6. Ensure the flow is correct
The great thing about extending is the opportunity to create a brand-new feel to your home. Open-plan extensions are a great way to release free space and create flow with clever zoning areas to fit all your furnishings. Alternatively, contrasting wallcoverings can help define areas for cooking, dining and relaxing.
7. Maximise light
Consider how much glazing you want to include in your kitchen extension. This will help you make the most of light but should be done in conjunction with planning the different zones for cooking, dining and living, plus any utility space – since the more glazing you have, the less wall space will be available for cabinets.
When designing a kitchen, I like to start with a foundation of natural light, and a glass kitchen extension is a great way to do this. You can then arrange the lighting to illuminate architectural features. Also, consider the different seasons. Here, it’s essential to have lighting that lights up glass doors in the winter.
8. Island living - how important is the kitchen island?
A modern kitchen island has become the hub of the kitchen where the whole family can dine, socialise, relax and work. It provides a focal and central point in an extension. Put the hob on the island and not the sink and use a downdraft extractor to eliminate the need for obtrusive overhead extractors that could spoil the overall aesthetic. Include a hot boiling/drinking tap for speed and to keep surfaces uncluttered, and include pan drawers that offer a lot of storage and are easy to use.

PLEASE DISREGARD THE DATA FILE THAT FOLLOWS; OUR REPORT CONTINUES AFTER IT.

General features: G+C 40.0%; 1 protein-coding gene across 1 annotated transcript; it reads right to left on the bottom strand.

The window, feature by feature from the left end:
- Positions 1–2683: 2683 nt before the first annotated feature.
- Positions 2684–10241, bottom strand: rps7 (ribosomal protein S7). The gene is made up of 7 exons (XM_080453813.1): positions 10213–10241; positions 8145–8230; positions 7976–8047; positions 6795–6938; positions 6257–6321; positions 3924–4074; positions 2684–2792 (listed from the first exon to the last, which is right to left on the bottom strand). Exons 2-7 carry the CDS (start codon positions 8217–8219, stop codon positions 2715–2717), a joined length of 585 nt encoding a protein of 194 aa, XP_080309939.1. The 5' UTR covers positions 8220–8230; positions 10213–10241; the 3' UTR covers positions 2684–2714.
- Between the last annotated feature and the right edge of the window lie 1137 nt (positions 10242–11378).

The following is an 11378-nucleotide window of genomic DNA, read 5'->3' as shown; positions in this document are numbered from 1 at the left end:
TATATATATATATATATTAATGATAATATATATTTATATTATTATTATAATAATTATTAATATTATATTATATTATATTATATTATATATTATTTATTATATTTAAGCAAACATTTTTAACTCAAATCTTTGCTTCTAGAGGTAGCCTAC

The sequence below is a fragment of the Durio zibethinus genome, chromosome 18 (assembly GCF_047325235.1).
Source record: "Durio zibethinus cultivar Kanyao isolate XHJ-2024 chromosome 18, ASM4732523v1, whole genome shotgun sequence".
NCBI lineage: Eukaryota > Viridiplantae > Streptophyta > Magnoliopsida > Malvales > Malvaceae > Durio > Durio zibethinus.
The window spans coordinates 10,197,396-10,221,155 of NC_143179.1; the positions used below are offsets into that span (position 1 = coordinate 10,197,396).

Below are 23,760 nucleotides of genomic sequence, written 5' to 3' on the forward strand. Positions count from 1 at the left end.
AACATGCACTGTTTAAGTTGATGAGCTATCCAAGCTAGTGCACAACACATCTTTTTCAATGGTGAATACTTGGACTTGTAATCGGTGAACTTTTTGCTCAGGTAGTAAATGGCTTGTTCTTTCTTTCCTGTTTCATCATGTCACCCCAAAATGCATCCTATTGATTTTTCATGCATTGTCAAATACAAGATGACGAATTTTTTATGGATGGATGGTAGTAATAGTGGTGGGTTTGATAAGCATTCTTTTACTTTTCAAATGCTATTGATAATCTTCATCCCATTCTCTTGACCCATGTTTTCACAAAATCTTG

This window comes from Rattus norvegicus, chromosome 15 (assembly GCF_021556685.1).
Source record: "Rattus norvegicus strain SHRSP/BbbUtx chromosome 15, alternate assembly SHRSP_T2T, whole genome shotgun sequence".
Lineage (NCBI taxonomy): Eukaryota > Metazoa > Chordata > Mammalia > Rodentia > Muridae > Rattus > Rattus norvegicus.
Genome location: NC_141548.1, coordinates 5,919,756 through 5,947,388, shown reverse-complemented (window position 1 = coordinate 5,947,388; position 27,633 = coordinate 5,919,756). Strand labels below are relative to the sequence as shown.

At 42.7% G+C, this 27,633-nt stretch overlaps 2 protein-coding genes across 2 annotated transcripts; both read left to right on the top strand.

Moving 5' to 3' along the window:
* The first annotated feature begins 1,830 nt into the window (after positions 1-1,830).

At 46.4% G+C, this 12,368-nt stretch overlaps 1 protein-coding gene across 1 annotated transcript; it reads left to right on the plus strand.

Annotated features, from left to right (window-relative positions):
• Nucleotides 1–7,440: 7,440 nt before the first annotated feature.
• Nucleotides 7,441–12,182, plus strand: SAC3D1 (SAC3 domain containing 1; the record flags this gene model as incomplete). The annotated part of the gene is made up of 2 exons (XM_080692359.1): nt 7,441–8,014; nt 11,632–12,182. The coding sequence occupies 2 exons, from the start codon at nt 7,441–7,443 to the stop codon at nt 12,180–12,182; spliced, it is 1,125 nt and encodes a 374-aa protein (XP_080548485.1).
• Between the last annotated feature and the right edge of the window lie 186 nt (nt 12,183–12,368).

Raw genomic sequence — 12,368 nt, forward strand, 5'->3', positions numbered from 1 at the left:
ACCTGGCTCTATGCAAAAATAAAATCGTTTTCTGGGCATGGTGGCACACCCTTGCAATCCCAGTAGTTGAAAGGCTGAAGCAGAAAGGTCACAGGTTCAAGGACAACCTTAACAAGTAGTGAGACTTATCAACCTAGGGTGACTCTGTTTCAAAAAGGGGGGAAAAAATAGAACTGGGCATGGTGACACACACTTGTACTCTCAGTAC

9. Use structural features
At the design phase of the kitchen extension, ensure the architecture meets the requirements of the new space. The natural flow is so vital to ensure a cohesive living space. Don’t hide key structural features; instead, turn them into part of the overall design.
10. Get prepared to think about colours and textures
If you intend something spectacular instead of a standard finish on surfaces, make the decision early in your kitchen extension plans, as design mistakes can be costly. Enhancing the indoor/outdoor can be achieved using textures that match the bricks of external walls. Using wood can elongate the space, and timber brings warmth to cabinetry in cooler shades.
It’s essential not to commit to materials or finishes that are expensive and have permanency about them, as your design tastes may change over time. You may want to refresh materials at some point, but your new kitchen extension will last a lifetime.